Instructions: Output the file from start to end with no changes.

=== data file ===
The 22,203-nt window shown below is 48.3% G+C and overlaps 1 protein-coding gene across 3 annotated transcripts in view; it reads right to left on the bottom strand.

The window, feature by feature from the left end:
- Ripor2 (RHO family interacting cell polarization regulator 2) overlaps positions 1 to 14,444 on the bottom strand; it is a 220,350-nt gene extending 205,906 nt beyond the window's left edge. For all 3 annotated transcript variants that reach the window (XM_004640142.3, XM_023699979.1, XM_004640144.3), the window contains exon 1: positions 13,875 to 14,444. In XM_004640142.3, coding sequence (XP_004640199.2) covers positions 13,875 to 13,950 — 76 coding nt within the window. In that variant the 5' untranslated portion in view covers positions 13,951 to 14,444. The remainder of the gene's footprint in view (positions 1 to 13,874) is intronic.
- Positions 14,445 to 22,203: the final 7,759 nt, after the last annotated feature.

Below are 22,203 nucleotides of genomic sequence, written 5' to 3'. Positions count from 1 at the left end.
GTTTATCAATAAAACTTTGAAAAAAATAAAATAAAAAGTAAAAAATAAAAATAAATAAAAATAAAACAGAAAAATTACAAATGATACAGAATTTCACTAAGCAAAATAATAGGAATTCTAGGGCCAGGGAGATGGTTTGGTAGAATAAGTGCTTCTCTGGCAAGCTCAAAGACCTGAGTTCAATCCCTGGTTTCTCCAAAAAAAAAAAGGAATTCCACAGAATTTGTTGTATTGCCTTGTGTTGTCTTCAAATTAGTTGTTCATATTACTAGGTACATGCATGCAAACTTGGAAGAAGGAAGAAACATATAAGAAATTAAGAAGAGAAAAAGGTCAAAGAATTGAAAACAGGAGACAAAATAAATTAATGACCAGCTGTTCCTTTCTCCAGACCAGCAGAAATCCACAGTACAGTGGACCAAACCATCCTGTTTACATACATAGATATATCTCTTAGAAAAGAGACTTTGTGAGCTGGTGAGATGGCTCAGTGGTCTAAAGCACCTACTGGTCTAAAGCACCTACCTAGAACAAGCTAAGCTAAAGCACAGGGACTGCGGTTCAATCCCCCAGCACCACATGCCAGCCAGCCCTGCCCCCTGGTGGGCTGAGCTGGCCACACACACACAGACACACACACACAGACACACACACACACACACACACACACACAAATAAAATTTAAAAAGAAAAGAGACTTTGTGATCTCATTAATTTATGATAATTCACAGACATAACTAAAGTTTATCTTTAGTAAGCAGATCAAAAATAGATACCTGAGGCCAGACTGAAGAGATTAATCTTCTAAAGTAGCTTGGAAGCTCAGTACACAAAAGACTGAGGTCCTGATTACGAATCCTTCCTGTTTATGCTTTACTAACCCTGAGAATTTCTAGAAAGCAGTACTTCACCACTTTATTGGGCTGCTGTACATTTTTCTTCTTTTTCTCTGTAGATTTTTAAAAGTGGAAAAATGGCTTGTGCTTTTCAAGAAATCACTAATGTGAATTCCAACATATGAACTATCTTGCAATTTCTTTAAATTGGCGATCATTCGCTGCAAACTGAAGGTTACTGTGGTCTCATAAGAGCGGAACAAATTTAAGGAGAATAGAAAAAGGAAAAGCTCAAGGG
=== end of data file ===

The 22,203-nt window shown below is 48.3% G+C and overlaps 1 protein-coding gene across 3 annotated transcripts in view; it reads right to left on the bottom strand.

The window, feature by feature from the left end:
- Ripor2 (RHO family interacting cell polarization regulator 2) overlaps positions 1 to 14,444 on the bottom strand; it is a 220,350-nt gene extending 205,906 nt beyond the window's left edge. For all 3 annotated transcript variants that reach the window (XM_004640142.3, XM_023699979.1, XM_004640144.3), the window contains exon 1: positions 13,875 to 14,444. In XM_004640142.3, coding sequence (XP_004640199.2) covers positions 13,875 to 13,950 — 76 coding nt within the window. In that variant the 5' untranslated portion in view covers positions 13,951 to 14,444. The remainder of the gene's footprint in view (positions 1 to 13,874) is intronic.
- Positions 14,445 to 22,203: the final 7,759 nt, after the last annotated feature.

Below are 22,203 nucleotides of genomic sequence, written 5' to 3'. Positions count from 1 at the left end.
GTTTATCAATAAAACTTTGAAAAAAATAAAATAAAAAGTAAAAAATAAAAATAAATAAAAATAAAACAGAAAAATTACAAATGATACAGAATTTCACTAAGCAAAATAATAGGAATTCTAGGGCCAGGGAGATGGTTTGGTAGAATAAGTGCTTCTCTGGCAAGCTCAAAGACCTGAGTTCAATCCCTGGTTTCTCCAAAAAAAAAAAGGAATTCCACAGAATTTGTTGTATTGCCTTGTGTTGTCTTCAAATTAGTTGTTCATATTACTAGGTACATGCATGCAAACTTGGAAGAAGGAAGAAACATATAAGAAATTAAGAAGAGAAAAAGGTCAAAGAATTGAAAACAGGAGACAAAATAAATTAATGACCAGCTGTTCCTTTCTCCAGACCAGCAGAAATCCACAGTACAGTGGACCAAACCATCCTGTTTACATACATAGATATATCTCTTAGAAAAGAGACTTTGTGAGCTGGTGAGATGGCTCAGTGGTCTAAAGCACCTACTGGTCTAAAGCACCTACCTAGAACAAGCTAAGCTAAAGCACAGGGACTGCGGTTCAATCCCCCAGCACCACATGCCAGCCAGCCCTGCCCCCTGGTGGGCTGAGCTGGCCACACACACACAGACACACACACACAGACACACACACACACACACACACACACACAAATAAAATTTAAAAAGAAAAGAGACTTTGTGATCTCATTAATTTATGATAATTCACAGACATAACTAAAGTTTATCTTTAGTAAGCAGATCAAAAATAGATACCTGAGGCCAGACTGAAGAGATTAATCTTCTAAAGTAGCTTGGAAGCTCAGTACACAAAAGACTGAGGTCCTGATTACGAATCCTTCCTGTTTATGCTTTACTAACCCTGAGAATTTCTAGAAAGCAGTACTTCACCACTTTATTGGGCTGCTGTACATTTTTCTTCTTTTTCTCTGTAGATTTTTAAAAGTGGAAAAATGGCTTGTGCTTTTCAAGAAATCACTAATGTGAATTCCAACATATGAACTATCTTGCAATTTCTTTAAATTGGCGATCATTCGCTGCAAACTGAAGGTTACTGTGGTCTCATAAGAGCGGAACAAATTTAAGGAGAATAGAAAAAGGAAAAGCTCAAGGG